|Glenn, Lashanda -|
|Lindsey, Rebecca -|
|Folster, Jason -|
|Pecic, Gary -|
|Boerlin, Patrick -|
|Gilmour, Matthew -|
|Harbottle, Heather -|
|Zhoa, Shaohua -|
|Mcdermott, Patrick -|
Submitted to: Microbial Drug Resistance
Publication Type: Peer Reviewed Journal
Publication Acceptance Date: December 20, 2012
Publication Date: June 1, 2013
Citation: Glenn, L.M., Lindsey, R.L., Folster, J.P., Pecic, G., Boerlin, P., Gilmour, M.W., Harbottle, H., Zhoa, S., Mcdermott, P., Cray, P.J., Frye, J.G. 2013. Antimicrobial resistance genes in multidrug-resistant Salmonella enterica isolated from animals, retail meats, and humans in the United States and Canada. Microbial Drug Resistance. 19(3):175-184. Interpretive Summary: Salmonella enterica is a cause of food-borne disease in humans. Although treatment is not often required following infection, if Salmonella is resistant to multiple antimicrobials (multi-drug resistant, MDR) the infection may be difficult to treat. Determining the genetics of MDR in Salmonella isolated from animals, food, and humans can help us understand the risk infection with food-borne MDR Salmonella may pose to human health. To study this, MDR S. enterica strains (also called serovars) most frequently found in animals, retail meat, and human infections in the U.S. and Canada were studied (n=56). These isolates were analyzed by microarray, a genetic test which allows us to study hundreds of MDR and plasmid genes. Plasmids are tiny pieces of DNA which can move between bacteria and often harbor MDR genes. Our results detected genes encoding resistance to multiple classes of antimicrobials including common ones such as streptomycin, penicillins, chloramphenicol, sulfamethoxazole, tetracycline, and trimethoprim. Similar resistance genes were detected regardless of serovar, source, or location. Plasmid genes from the IncA/C plasmid were detected in 27/56 isolates; however, the plasmids differed in several highly variable regions of their structure. Other plasmid families were detected in all but one isolate, and included IncI1 (25/56), IncN (23/56) and IncFIB (10/56). The presence of different plasmid mobile elements along with similar resistance genes suggest that these genetic elements may have collected similar resistance gene structures which may serve as multiple origins of MDR in Salmonella from food animals, retail meat, and human infections.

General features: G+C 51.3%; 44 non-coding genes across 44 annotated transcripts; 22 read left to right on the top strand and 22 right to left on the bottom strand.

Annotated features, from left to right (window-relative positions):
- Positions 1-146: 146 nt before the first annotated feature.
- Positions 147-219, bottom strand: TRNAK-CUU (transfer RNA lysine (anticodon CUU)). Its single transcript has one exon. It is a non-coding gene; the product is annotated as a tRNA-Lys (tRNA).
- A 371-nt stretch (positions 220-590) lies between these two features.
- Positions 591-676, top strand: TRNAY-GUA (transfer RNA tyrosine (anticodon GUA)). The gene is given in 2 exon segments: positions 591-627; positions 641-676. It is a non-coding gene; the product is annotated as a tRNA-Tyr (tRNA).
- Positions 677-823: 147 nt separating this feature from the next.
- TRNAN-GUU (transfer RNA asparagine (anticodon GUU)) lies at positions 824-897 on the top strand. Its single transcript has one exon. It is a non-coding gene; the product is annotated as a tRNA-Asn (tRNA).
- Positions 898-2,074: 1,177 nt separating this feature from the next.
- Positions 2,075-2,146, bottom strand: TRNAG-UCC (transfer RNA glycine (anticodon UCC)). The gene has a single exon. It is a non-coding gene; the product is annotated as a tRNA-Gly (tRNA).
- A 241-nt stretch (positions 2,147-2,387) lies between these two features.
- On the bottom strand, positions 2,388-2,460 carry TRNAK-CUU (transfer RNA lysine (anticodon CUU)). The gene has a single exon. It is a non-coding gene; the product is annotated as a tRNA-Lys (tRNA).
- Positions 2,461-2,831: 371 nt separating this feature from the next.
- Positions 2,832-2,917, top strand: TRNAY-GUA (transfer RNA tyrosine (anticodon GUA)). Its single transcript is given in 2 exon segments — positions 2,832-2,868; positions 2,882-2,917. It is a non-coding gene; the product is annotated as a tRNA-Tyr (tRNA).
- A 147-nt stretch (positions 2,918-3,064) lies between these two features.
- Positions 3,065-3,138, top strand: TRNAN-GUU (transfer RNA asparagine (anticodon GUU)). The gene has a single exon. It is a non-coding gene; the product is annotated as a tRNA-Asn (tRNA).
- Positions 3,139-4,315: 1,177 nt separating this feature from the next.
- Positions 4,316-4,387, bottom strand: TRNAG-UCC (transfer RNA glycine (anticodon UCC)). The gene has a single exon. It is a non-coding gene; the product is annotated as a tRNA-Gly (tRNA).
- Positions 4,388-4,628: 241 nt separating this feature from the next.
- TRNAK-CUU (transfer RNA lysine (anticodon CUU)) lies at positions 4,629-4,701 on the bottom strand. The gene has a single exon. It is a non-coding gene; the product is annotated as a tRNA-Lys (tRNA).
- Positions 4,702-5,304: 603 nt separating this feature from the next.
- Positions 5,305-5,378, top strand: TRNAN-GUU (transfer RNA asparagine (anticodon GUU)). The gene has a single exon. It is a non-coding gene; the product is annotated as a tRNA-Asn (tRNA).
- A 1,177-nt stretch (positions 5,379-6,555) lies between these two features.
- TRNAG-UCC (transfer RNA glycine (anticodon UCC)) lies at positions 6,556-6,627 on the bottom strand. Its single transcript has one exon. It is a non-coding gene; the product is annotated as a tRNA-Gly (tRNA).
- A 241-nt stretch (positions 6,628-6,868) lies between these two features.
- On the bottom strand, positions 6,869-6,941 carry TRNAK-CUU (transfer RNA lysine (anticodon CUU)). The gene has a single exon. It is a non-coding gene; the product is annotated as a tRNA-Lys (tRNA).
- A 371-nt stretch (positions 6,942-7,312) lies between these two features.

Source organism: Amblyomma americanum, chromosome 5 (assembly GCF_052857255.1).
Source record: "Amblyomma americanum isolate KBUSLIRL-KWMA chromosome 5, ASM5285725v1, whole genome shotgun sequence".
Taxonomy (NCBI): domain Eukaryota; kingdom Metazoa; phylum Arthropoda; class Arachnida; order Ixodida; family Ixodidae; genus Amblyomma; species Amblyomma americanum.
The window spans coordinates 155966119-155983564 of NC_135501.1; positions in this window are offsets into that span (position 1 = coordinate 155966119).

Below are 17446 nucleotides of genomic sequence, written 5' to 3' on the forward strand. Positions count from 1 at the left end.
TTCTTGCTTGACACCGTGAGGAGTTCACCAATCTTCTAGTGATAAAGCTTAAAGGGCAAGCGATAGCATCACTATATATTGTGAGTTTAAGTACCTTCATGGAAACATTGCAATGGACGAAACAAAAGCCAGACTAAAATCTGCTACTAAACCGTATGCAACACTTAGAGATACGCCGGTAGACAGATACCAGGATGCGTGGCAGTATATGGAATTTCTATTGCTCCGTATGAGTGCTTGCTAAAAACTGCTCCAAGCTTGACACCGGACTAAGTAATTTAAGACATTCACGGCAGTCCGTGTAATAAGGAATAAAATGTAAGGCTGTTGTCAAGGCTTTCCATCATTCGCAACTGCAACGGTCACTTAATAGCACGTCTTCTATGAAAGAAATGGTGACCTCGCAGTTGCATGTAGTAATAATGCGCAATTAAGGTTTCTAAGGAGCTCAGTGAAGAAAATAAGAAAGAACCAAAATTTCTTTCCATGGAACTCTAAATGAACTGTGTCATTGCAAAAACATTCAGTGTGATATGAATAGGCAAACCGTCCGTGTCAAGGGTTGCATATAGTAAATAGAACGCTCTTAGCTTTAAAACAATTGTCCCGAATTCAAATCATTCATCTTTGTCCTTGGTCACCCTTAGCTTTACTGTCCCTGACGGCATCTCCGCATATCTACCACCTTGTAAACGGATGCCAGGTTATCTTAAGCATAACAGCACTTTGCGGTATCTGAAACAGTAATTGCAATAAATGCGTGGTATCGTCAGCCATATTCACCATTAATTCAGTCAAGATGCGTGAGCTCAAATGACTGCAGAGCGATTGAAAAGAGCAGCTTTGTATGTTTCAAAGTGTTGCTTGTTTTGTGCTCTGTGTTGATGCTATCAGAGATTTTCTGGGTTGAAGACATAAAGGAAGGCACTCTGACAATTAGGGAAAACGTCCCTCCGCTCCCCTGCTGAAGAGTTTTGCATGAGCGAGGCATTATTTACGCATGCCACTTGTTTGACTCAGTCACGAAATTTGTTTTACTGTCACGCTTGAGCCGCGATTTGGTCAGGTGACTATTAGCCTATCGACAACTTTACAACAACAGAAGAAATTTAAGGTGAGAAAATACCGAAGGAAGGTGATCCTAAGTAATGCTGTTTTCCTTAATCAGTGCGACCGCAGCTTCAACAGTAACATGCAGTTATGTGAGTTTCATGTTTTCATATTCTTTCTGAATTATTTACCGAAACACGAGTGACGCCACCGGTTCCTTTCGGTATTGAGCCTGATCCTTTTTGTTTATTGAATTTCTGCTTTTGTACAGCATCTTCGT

Technical Abstract: Salmonella enterica is a prevalent foodborne pathogen which can carry multi-drug resistance (MDR) and pose a threat to human health. Identifying the genetic elements associated with MDR in Salmonella isolated from animals, foods, and humans can help determine the sources of MDR in food animals and their impact on human health. S. enterica serovars carrying MDR and most frequently isolated from healthy animals, retail meat, and human infections in the U.S. and Canada were identified and isolates resistant to the largest number of antimicrobial compounds were chosen. Isolates were from U.S. slaughter (n=12), retail (n=9), and humans (9), and Canadian slaughter (n=9), retail (n=9), and humans (n=8; total n=56). These isolates were assayed by microarray for antimicrobial resistance and MDR plasmid genes. Genes detected encoded resistance to aminoglycosides (alleles of aac, aad, aph, strA/B); beta-lactams (blaTEM, blaCMY, blaPSE-1); chloramphenicol (cat, flo, cmlA); sulfamethoxazole (sulI); tetracycline (tet(A, B, C, D) and tetR); and trimethoprim (dfrA). Similar resistance genes were detected regardless of serovar, source, or location. Hybridization with IncA/C plasmid gene probes indicated that 27/56 isolates carried a member of this plasmid family; however these plasmids differed in several highly variable regions. Cluster analysis based on genes detected separated most of the isolates into two groups, one with IncA/C plasmids and one without IncA/C plasmids. Other plasmid replicons were detected in all but one isolate, and included I1 (25/56), N (23/56) and FIB (10/56). The presence of different mobile elements along with similar resistance genes suggest that these genetic elements may acquire similar resistance cassettes, and serve as multiple sources for MDR in Salmonella from food animals, retail meat, and human infections.